September 12, 2013 / by emptywheel


BrEaKiNg! In NYT Op-Ed, Vladimir Putin Fails to Disclose PhD

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As you’ve no doubt already read, Vladimir Putin published an op-ed in the NYT last night, one in which he lectured Obama (in Christian terms) that no one should think of theirs as an exceptional country.

My working and personal relationship with President Obama is marked by growing trust. I appreciate this. I carefully studied his address to the nation on Tuesday. And I would rather disagree with a case he made on American exceptionalism, stating that the United States’ policy is “what makes America different. It’s what makes us exceptional.” It is extremely dangerous to encourage people to see themselves as exceptional, whatever the motivation. There are big countries and small countries, rich and poor, those with long democratic traditions and those still finding their way to democracy. Their policies differ, too. We are all different, but when we ask for the Lord’s blessings, we must not forget that God created us equal.

And while NYT identified Putin’s potential conflict in giving such a lecture …

Vladimir V. Putin is the president of Russia.

… It did not reveal that the thuggish dictator has a PhD on the importance of energy in Russia’s future.

I mostly raise that because a key figure in John Kerry’s case for war, Elizabeth O’Bagy, got fired yesterday for lying about having a PhD. Kerry had used her work to make claims that the Syrian rebels are a whole lot more secular and peace-loving than, according to House Homeland Security Chair Mike McCaul, our own intelligence community believes them to be.

Meanwhile, amid complaints from at least one reader about the op-ed, NYT’s public editor provided an explanation (without, however, disclosing that Ketchum is the PR firm that contacted the NYT).

The Times editorial department was approached Wednesday by an American public relations firm that represents Mr. Putin, offering the piece. At the same time, Mr. Rosenthal said, Mr. Putin’s spokesman had called The Times’s Moscow bureau with the same purpose in mind.

Mr. Rosenthal agreed to review the article and quickly decided to publish it. It was posted on the Times Web site by Wednesday evening.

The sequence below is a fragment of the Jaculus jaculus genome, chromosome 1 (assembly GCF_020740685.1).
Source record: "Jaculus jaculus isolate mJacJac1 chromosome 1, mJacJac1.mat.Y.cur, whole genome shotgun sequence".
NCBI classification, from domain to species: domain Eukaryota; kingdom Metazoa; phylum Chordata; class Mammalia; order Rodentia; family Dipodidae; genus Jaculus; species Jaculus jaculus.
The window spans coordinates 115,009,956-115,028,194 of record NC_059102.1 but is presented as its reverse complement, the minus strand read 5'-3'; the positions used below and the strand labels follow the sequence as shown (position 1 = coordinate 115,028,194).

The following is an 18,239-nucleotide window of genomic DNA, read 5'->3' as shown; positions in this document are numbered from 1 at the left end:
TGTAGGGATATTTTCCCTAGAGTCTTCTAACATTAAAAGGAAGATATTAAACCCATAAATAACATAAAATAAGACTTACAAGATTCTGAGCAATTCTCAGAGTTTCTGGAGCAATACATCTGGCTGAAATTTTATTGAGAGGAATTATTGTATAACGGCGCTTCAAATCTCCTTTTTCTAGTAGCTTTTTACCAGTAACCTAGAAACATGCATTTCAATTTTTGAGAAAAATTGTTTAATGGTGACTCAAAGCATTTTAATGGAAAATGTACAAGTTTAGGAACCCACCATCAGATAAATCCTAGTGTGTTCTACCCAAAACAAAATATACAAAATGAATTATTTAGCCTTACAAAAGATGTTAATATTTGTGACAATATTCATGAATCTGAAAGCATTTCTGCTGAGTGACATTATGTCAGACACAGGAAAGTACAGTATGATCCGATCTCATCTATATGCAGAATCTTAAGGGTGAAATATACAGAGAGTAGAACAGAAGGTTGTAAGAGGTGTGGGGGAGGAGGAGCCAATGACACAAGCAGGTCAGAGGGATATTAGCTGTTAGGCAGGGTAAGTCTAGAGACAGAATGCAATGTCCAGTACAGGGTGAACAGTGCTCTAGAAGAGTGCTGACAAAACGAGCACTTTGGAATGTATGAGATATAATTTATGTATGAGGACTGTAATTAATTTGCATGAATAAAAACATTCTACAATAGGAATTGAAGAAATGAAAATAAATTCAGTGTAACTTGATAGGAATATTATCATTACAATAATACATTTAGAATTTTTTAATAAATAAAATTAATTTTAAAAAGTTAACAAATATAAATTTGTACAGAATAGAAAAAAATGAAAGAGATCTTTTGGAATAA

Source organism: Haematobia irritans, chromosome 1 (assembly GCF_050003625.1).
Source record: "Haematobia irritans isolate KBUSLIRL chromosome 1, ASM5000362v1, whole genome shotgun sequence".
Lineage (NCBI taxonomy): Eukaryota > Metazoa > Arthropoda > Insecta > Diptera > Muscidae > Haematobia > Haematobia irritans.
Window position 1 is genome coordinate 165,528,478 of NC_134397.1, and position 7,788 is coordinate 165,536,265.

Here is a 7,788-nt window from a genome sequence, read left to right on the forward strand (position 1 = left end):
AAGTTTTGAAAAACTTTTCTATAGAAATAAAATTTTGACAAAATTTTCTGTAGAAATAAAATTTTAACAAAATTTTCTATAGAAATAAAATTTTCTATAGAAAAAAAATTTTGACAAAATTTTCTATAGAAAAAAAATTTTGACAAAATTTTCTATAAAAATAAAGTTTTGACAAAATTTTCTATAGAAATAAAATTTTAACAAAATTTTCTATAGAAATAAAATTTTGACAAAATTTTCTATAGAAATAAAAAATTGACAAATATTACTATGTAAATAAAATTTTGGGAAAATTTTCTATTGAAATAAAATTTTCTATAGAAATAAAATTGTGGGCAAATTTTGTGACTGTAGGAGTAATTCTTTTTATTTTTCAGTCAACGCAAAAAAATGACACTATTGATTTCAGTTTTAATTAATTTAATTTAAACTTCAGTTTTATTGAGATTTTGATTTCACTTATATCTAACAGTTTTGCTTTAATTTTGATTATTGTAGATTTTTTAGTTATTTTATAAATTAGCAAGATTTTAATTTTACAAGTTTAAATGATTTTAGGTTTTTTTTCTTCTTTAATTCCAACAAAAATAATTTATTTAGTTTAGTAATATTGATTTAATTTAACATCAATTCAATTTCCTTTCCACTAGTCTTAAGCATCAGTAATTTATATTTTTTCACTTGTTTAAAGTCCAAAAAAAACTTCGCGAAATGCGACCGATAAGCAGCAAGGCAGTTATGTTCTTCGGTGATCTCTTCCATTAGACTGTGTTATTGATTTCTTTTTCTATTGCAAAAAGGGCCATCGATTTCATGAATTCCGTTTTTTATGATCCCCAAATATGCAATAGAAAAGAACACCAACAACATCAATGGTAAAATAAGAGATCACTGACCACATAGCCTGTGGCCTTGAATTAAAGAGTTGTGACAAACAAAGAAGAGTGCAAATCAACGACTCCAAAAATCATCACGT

“I thought it was well-written, well-argued,” he said. “I don’t agree with many of the points in it, but that is irrelevant.”


Rosenthal said there was no way of knowing whether Mr. Putin himself wrote the article – “with a public official you can never know,” because they tend to have staffers who write their speeches and other communications. But, he said, it needed virtually no editing and went through almost no changes. “It was an amazingly good translation,” he said.

Guess what?!?!

Our foreign policy caters to interest groups of all sorts. No matter the pretty stories we cloak it in, it is ultimately about serving someone’s interest (and that interest is increasingly second-hand for the average citizen of the United States). And while Putin didn’t admit to his PhD, he was clearly presented as the leader of a foreign nation.

Any arguments about foreign policy are going to be driven by the public influence industry, whether it’s a DC think tank or a giant PR firm. (Which is why you should support an independent site like Emptywheel!) Like it or not, Putin’s case on most issues save who launched the CW attack on August 21 holds together better than the US case thus far (Max Fisher fact checks it here; while I absolutely agree with his claims about Putin’s hypocrisy, I do question his trust in US assurances).

For that reason, among others, the thuggish Doctor is correct. The US would be well-served to stop cloaking its interest-based policy choices in the tawdry exceptionalist claims that worked — more for media reasons than fact — for the second half of the 20th Century (during precisely the period when Putin’s country improbably claimed to be the champion of oppressed workers). We have spent the last 12 years making it clear we don’t abide by those exceptional principles. And frankly, our arguments for or against war would be far stronger if we didn’t try to use that crutch. (The people who seem to object most strenuously to Putin’s op-ed seem to be those who cling to this myth most desperately.)

After 12 years, in any case, Americans have become well aware such myths don’t deliver them personal benefits.

We are, supposedly, a democracy. And if the Administration wants to bring us to war (but not in the “classic sense,” Kerry insists), it would do well to make a stronger argument than the thuggish Doctor.

Disclosure: Marcy Wheeler has a PhD that makes her an expert in, among other things, how the entrancing avenger Count of Monte Cristo helped pave the way for authoritarian Louis Napoleon.

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